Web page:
Strategy Formulation

Once the environment has been analyzed, strategic alternatives are formulated. This will depend with the firm’s mission and vision. The situation in hand will also determine which strategies ought to be developed. Some strategies such as differentiation, cost leadership and focus can be applied to a number of firms. Though, only one of the above generic strategies can be applied at a time.

Implementation

In order to effectively implement the strategy formulated, it’s useful to translate it to functional components that are manageable and well understood. Breaking down the strategy to small elements also highlights any defaults that might not have been seen at a higher level. Some of the functional policies are production, procurement, marketing, human resources e.t.c. The required resources are also identified at this stage.

Control

Once the strategy is implemented, the results are tabulated and analyzed. Comparison with the changes made is done to determine whether the plan is on track. In order to facilitate monitoring, control systems are developed and put in place for effective monitoring. Actual performance is measured and proper adjustments made to ensure success.

The strategic planning process is continuous and flexible. A change in one aspect may result to a change in the entire strategy. This calls for a frequent repeat of the process to make sure it fully adapts to changes in environment (Grunig, etal, 2005).

Drawbacks of this Process

A top-down strategic approach is best suited for environments that are stable. It is not suitable for a rapidly changing and competitive sector. It does not put into consideration the occurrence of unexpected events. Many organizations now days are turning to scenario planning which has proved to be effective in dealing with uncertainties.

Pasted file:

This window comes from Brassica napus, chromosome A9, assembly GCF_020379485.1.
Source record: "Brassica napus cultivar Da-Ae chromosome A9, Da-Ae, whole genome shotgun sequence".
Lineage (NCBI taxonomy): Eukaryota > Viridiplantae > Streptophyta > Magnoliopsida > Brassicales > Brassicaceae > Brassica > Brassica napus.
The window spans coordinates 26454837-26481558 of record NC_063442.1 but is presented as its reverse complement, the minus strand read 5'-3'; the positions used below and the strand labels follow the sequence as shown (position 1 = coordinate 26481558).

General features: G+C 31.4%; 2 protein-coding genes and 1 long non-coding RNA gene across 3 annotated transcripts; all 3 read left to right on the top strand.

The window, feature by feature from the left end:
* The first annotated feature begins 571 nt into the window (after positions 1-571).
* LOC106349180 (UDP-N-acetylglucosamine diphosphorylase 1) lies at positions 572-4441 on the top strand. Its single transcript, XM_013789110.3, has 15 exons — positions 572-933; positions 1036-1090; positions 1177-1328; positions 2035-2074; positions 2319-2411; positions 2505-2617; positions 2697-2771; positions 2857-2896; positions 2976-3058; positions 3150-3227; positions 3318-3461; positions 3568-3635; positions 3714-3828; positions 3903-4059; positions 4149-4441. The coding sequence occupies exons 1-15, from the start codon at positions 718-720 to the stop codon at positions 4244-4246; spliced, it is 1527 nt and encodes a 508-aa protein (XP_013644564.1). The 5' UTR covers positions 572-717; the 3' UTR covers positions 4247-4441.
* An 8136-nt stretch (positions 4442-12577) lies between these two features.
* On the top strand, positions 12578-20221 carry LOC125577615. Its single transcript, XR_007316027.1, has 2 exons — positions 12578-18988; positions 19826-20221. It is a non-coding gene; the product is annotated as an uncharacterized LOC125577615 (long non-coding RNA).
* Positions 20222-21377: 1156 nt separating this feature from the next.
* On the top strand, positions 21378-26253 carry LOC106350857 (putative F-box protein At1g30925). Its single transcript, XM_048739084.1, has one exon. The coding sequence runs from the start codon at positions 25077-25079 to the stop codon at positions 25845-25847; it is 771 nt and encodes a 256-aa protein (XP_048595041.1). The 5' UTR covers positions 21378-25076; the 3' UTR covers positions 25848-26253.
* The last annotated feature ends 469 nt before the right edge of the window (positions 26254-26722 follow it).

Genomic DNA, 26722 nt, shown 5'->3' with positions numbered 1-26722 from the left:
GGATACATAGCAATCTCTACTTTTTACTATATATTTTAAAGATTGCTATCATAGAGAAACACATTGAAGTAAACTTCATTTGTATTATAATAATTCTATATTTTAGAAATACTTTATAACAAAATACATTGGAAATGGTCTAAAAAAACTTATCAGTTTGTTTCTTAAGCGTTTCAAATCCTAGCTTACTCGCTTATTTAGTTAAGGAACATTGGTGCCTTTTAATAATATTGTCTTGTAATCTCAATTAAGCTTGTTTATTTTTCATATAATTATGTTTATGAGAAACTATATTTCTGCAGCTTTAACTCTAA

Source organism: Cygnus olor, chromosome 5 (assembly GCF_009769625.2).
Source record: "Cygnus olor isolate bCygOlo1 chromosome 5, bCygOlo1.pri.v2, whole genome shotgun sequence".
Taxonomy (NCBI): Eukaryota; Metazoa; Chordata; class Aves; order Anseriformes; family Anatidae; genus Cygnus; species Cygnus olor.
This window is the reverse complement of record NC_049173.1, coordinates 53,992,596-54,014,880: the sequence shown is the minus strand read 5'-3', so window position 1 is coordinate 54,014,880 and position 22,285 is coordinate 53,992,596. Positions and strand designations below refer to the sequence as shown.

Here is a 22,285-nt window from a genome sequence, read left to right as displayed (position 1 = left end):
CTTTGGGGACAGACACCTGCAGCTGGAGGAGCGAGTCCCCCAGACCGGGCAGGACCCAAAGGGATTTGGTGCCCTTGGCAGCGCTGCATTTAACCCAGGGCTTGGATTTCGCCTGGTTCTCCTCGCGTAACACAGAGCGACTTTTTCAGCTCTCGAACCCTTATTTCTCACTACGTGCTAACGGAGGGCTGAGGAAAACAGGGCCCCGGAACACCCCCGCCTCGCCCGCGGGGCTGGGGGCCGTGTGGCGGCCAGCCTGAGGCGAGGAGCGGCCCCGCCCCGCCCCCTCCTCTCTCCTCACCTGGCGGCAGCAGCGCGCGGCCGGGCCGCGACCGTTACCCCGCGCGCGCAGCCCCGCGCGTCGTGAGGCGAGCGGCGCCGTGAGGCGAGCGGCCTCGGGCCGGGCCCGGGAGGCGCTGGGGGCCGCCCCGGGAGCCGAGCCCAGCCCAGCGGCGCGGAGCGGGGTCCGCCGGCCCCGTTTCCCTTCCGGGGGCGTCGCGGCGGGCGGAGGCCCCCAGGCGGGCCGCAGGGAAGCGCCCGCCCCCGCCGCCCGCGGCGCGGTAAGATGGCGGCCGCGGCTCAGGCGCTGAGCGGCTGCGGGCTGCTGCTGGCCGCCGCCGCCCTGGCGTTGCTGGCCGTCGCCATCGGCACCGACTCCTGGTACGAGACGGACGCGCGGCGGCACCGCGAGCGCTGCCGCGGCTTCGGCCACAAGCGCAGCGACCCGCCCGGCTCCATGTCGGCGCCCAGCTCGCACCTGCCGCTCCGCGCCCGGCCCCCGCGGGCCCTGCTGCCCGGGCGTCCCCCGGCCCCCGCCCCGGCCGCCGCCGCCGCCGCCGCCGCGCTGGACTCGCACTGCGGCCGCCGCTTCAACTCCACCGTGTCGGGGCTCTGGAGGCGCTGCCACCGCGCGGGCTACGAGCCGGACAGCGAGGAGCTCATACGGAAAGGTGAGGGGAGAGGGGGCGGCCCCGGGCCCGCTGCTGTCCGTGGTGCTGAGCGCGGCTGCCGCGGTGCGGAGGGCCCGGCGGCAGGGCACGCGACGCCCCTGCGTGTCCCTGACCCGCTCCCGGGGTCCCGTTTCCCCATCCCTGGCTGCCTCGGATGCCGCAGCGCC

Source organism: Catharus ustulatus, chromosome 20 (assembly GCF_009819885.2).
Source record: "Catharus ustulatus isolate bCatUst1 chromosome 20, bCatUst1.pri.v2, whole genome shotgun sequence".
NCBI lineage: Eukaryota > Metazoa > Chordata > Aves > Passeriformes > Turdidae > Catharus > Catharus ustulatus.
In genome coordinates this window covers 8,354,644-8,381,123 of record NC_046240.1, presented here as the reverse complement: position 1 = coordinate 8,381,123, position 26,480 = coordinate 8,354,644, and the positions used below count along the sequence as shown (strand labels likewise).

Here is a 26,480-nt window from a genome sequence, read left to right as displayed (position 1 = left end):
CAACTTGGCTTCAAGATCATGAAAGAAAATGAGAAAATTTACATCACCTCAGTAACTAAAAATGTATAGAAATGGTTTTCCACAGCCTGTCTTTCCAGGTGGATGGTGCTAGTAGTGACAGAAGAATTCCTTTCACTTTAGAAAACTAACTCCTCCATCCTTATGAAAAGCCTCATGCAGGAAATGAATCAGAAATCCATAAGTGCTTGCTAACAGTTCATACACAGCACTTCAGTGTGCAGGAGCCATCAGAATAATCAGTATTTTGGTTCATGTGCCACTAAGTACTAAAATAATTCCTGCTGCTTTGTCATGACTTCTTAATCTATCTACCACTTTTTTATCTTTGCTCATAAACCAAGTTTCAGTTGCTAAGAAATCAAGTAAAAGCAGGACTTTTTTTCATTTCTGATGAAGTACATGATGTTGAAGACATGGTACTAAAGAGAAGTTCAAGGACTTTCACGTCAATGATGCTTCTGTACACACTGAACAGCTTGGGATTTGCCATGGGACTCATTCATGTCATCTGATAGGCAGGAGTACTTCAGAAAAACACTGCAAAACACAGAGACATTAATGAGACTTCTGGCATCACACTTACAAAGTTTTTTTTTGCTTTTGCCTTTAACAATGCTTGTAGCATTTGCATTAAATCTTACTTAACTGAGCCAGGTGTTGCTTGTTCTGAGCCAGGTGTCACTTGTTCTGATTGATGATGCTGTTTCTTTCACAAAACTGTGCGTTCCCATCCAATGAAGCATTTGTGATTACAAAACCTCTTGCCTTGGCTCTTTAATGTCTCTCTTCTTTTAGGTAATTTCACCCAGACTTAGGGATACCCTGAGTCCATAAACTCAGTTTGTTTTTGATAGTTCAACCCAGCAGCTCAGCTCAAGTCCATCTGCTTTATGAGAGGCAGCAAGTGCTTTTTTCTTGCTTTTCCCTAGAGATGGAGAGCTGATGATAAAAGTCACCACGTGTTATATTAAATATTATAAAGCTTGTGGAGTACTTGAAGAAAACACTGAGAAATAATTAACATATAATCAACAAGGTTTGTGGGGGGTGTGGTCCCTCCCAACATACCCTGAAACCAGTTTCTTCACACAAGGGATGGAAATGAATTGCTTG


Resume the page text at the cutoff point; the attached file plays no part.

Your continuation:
Conclusion

A strategic plan is simply a guide to achieving a firm’s goals. It has a starting point and an end point. Its starting point consists of its current conditions and environment while the end point is its future success. In between is the most challenging phase which involves hard work and dedication. This phase consists of opportunities, barriers and all other elements that are either in favor or against the strategies put forward. In order for a strategic plan to meet its goals, it must have the support of stakeholders and be embraced fully by the employees. Strategic planning takes different forms in order to fit to the style and culture of the company concerned. Its main advantage is that it facilitates timely decision making process that is guided by current market situation. When used in an effective way, strategic plan provides an enterprise with a competitive advantage. It improves the quality of relationship between the employees, suppliers, customers and financial institutions.